How fluoride assists tooth remineralization.
Research has shown that when fluoride is present in a person’s oral environment it acts to enhance the remineralization process, and therefore ultimately helps to limit the amount of mineral loss that occurs during demineralization.
- When fluoride is not present, low pH conditions (approximately pH 5.5 and below) trigger tooth demineralization. (The loss of the mineral hydroxyapatite from the tooth.)
Then, when conditions return back above this point, the process of remineralization can occur. (The redeposit of mineral back onto the tooth.)
- When fluoride is present, the demineralization of hydroxyapatite still occurs as above. But during the remineralization process, fluorohydroxyapatite that has formed is one of the minerals that is deposited back onto the tooth.
What’s different is that remineralization with this molecule can occur at a lower pH than hydroxyapatite. And that means that the remineralization process can begin to start even before the oral environment has fully returned to more neutral pH conditions (like those required for hydroxyapatite). As a result, less overall mineral content is lost from the tooth.
▲ Section references – Abou Neel, Fejerskov
Extensive tooth decay.
Protection #2 – Fluoride helps to make teeth more decay-resistant.
A new type of tooth mineral is created.
What we didn’t mention is that this replacement compound is actually “harder” (more resistant to demineralization) than the type of mineral that was present originally. And that’s an astoundingly important factor in the prevention of cavities.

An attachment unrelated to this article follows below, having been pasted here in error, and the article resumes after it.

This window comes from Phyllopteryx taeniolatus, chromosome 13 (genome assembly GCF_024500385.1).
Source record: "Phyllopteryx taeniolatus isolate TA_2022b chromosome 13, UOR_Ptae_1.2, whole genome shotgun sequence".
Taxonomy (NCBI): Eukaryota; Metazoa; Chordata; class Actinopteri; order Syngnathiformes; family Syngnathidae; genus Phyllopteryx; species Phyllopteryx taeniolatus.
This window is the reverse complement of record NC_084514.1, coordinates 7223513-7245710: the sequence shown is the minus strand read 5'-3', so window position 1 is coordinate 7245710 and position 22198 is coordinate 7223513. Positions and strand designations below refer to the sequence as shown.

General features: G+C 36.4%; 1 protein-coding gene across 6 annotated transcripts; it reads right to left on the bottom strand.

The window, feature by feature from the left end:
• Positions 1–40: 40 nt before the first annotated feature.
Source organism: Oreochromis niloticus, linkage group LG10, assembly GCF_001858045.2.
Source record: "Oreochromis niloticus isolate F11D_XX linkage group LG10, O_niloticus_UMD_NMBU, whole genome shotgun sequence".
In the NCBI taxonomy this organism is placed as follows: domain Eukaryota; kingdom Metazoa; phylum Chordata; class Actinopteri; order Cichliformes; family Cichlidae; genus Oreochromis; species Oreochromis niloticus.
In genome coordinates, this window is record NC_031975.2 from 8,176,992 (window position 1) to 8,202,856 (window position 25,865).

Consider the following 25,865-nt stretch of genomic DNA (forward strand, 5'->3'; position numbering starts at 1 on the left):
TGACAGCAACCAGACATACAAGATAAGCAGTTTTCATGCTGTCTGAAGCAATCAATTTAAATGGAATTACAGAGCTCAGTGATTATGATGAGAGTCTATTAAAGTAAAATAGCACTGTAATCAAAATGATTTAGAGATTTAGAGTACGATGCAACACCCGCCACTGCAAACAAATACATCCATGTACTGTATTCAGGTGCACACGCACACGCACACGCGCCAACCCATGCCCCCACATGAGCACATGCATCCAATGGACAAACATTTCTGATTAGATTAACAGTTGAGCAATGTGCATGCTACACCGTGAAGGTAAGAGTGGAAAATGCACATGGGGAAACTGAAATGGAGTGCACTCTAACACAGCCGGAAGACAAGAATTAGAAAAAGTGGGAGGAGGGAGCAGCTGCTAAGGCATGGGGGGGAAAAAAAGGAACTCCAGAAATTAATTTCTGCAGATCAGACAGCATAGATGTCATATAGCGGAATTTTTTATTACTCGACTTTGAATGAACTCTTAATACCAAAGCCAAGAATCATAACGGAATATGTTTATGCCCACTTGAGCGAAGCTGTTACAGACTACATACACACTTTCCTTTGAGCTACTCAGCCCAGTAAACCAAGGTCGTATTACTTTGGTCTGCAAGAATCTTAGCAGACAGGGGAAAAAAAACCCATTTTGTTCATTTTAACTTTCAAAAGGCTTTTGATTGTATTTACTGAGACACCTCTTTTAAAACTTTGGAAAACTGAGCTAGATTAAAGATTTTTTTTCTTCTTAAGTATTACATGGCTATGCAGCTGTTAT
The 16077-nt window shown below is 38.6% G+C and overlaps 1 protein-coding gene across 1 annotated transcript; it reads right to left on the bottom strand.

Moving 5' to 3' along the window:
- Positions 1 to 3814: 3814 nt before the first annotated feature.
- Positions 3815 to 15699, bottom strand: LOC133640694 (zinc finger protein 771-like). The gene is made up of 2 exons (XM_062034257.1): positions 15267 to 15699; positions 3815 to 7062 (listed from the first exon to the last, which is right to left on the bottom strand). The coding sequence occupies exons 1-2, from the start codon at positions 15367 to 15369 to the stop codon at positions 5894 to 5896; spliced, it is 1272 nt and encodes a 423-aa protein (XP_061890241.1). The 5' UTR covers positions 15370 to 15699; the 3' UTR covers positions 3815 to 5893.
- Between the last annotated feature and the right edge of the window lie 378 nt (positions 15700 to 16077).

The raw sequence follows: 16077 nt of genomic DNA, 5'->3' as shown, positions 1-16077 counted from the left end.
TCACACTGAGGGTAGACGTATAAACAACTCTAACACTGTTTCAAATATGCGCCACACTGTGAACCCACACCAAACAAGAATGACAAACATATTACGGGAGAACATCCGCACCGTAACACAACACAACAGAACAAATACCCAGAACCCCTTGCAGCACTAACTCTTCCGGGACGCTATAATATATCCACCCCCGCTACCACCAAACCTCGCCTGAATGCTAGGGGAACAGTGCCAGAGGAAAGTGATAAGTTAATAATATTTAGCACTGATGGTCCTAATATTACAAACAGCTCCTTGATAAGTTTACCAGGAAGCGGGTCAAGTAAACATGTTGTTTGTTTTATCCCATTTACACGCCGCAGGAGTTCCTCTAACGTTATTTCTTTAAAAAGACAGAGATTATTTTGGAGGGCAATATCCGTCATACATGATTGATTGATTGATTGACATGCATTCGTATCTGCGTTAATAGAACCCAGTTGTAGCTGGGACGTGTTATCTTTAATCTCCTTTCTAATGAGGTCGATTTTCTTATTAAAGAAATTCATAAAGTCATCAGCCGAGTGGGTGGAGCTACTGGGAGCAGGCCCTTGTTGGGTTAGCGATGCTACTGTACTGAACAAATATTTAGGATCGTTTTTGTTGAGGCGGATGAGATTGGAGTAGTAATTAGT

- Most of a tooth’s mineral content takes the form of hydroxyapatite and carbonated hydroxyapatite.
- The type of tooth mineral that’s created during the remineralization process when fluoride is present is fluorohydroxyapatite.
- Fluorohydroxyapatite is “harder” than the other forms, in the sense that it is more resistant to damage caused by bacterial acids (the agents of tooth demineralization).
Specifically, fluorohydroxyapatite is able to withstand a more acidic environment (pH 4.5 vs. 5.5 for hydroxyapatite [approximate values, depending on mouth conditions]) before it begins to dissolve away.
Page references sources:
Abanto AJ, et al. Dental fluorosis: Exposure, prevention and management.
Abou Neel EA, et al. Demineralization–remineralization dynamics in teeth and bone.
ADA. Accepted Over-the-Counter Products.
Davies R, et al. Dentrifices – An update.
Davies RM, et al. The rational use of fluoride toothpaste.
de Almeida BS, et al. Fluoride ingestion from toothpaste and diet in 1- to 3-year-old Brazilian children.
Dean JA, et al. McDonald and Avery’s Dentistry for the Child and Adolescent.
Fejerskov O, et al. Dental Caries The Disease and Its Clinical Management. Chapter: Biofilms in caries development.
Lippert F. An introduction to toothpaste – its purpose, history and ingredients.
Marinho VCC, et al. Fluoride toothpastes for preventing dental caries in children and adolescents.
Nowak AJ, et al. Pediatric Dentistry: Infancy through Adolescence.
SCHER. Opinion on critical review of any new evidence on the hazard profile, health effects, and human exposure to fluoride and the fluoridating agents of drinking water.
Walsh T, et al. Fluoride toothpastes of different concentrations for preventing dental caries in children and adolescents.
All reference sources for topic Best Toothpastes.